A Study to Compare Two Different Anti-HIV Drug Regimens
This study compares 2 different anti-HIV drug regimens to determine which is the most effective in lowering the amount of HIV in the blood. The anti-HIV drugs used in this study are 2 protease inhibitors (nelfinavir and ritonavir), 2 nucleoside reverse transcriptase inhibitors (stavudine and didanosine), and 1 nonnucleoside reverse transcriptase inhibitor (nevirapine).
These drug combinations have been previously studied in adults, but there is limited information on how well they work in HIV-infected children. It is important to develop drug combinations which are effective at suppressing the HIV virus in children.
Drug: Nelfinavir mesylate
|Study Design:||Endpoint Classification: Pharmacokinetics Study
Primary Purpose: Treatment
|Official Title:||A Phase II Randomized, Multicenter Protocol Evaluating Two Antiretroviral Regimens Containing Combinations of Protease Inhibitors, NRTIs, and an NNRTI|
|Study Completion Date:||June 2001|
The use of combination therapy with 2 or more antiretroviral agents has been strongly supported by recent studies in both children and adults. However, as of yet, few combinations of antiretrovirals have been studied in large cohorts of stable HIV-1 infected, antiretroviral-experienced children. Evidence suggests that viral suppression may be more difficult to achieve in children. Therefore, it is important to develop new drug combinations which can maximally suppress plasma HIV-1 RNA concentrations in children.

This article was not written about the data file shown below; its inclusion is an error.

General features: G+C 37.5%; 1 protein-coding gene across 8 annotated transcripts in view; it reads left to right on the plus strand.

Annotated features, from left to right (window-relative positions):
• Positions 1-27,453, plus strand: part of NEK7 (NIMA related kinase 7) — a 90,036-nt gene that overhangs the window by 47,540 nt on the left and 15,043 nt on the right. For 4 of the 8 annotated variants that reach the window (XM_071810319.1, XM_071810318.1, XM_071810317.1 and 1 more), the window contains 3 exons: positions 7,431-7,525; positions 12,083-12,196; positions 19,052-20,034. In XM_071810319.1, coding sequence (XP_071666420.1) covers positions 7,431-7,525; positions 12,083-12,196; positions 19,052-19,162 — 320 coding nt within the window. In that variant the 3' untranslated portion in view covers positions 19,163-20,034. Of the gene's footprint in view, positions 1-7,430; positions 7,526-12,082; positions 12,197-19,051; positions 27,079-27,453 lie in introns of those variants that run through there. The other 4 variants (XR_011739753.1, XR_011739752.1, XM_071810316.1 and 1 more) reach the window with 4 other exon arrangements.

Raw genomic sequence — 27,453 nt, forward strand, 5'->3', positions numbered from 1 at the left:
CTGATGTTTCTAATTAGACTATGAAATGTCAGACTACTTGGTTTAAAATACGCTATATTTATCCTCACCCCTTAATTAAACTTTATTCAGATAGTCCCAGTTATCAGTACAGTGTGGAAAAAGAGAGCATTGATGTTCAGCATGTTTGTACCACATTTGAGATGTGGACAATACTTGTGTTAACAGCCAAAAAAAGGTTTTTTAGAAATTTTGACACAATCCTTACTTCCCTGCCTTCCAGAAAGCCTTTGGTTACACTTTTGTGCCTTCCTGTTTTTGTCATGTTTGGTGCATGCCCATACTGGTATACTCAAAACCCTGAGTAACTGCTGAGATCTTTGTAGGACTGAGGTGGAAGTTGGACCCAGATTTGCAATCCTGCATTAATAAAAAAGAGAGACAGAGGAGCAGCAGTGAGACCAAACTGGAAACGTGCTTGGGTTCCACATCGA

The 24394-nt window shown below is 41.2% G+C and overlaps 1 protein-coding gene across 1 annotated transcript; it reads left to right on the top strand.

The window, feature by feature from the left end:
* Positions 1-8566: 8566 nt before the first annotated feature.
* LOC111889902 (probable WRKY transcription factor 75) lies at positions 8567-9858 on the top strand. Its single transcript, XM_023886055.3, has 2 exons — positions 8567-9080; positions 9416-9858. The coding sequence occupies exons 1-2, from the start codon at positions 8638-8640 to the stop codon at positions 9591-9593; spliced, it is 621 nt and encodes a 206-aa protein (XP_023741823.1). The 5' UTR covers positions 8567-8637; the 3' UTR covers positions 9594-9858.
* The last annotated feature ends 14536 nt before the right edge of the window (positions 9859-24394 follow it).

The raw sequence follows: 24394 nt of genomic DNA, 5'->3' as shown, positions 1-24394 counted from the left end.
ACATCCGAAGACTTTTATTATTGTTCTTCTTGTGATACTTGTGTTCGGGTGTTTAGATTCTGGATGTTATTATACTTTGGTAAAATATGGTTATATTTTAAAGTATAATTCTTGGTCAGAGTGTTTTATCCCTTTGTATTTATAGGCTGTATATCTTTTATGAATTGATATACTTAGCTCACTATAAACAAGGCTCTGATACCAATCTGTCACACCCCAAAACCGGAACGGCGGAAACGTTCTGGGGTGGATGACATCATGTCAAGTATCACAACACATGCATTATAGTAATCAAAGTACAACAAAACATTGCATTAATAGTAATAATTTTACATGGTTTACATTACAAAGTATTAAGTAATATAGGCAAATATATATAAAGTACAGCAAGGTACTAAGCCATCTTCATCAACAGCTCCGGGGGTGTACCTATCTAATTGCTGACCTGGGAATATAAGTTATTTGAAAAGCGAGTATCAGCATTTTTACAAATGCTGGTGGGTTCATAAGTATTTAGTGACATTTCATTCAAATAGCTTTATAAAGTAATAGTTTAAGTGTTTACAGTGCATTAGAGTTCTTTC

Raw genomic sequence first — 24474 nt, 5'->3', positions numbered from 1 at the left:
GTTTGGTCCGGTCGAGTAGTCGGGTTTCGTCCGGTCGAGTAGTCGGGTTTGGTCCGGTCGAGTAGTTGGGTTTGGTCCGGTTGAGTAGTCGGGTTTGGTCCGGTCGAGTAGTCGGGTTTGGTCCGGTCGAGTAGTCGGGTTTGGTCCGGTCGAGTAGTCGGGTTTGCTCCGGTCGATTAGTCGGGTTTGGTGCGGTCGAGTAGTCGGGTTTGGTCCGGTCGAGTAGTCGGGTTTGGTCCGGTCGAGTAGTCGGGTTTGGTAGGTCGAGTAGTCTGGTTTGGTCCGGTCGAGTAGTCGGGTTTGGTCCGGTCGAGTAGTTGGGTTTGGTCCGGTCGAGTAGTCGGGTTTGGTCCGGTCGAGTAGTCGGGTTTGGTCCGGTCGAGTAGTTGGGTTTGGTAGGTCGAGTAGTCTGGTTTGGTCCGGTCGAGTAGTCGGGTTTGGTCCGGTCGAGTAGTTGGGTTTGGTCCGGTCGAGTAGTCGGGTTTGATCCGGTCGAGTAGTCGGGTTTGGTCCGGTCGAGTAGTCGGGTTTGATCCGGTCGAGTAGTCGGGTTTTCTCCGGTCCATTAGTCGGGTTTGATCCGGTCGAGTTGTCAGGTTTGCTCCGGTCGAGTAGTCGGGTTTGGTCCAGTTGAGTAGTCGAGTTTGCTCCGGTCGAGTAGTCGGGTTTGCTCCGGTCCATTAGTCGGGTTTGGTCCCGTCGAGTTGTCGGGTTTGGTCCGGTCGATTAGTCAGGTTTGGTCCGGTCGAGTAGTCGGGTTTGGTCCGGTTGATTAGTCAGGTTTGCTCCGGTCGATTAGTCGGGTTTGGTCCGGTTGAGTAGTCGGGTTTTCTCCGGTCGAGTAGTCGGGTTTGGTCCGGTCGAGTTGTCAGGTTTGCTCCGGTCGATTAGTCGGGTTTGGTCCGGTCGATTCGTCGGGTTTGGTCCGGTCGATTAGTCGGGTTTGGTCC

Patients are stratified by prior antiretroviral treatment (zidovudine [ZDV]/lamivudine [3TC] versus d4T/other treatment) and by age (under 24 months versus 24 months and older). Patients are then randomized to 1 of 4 treatment groups.
Arm A1: ddI/NFV/RTV (for prior ZDV/3TC-treated patients). Arm A2: ddI/NFV/RTV (for prior d4T/other-treated patients). Arm B1: d4T/NFV/NVP (for prior ZDV/3TC-treated patients). Arm B2: d4T/NFV/NVP (for prior d4T/other-treated patients). Treatment is administered for 48 weeks. At Weeks 2, 4, and then every 4 weeks thereafter, patients undergo physical examinations, and blood samples are drawn to measure viral load. [AS PER AMENDMENT 4/27/00: Patients in Arms A1 and A2 may continue to receive medication for an additional 24 weeks. While on the treatment extension, patients must continue their current schedule for study drug administration and completion of study visits. Patients in Arms A1 and A2 who have reached Week 44 participate in an enteric-coated ddI pharmacokinetic study as part of this 24-week extension. Patients who were enrolled in Arms A1 or A2 and who were taken off study after reaching Week 48 may be re-entered onto the study at Week 52 regardless of the number of weeks they have been off study.]
Show 45 Study Locations
|Study Chair:||Andrew Wiznia|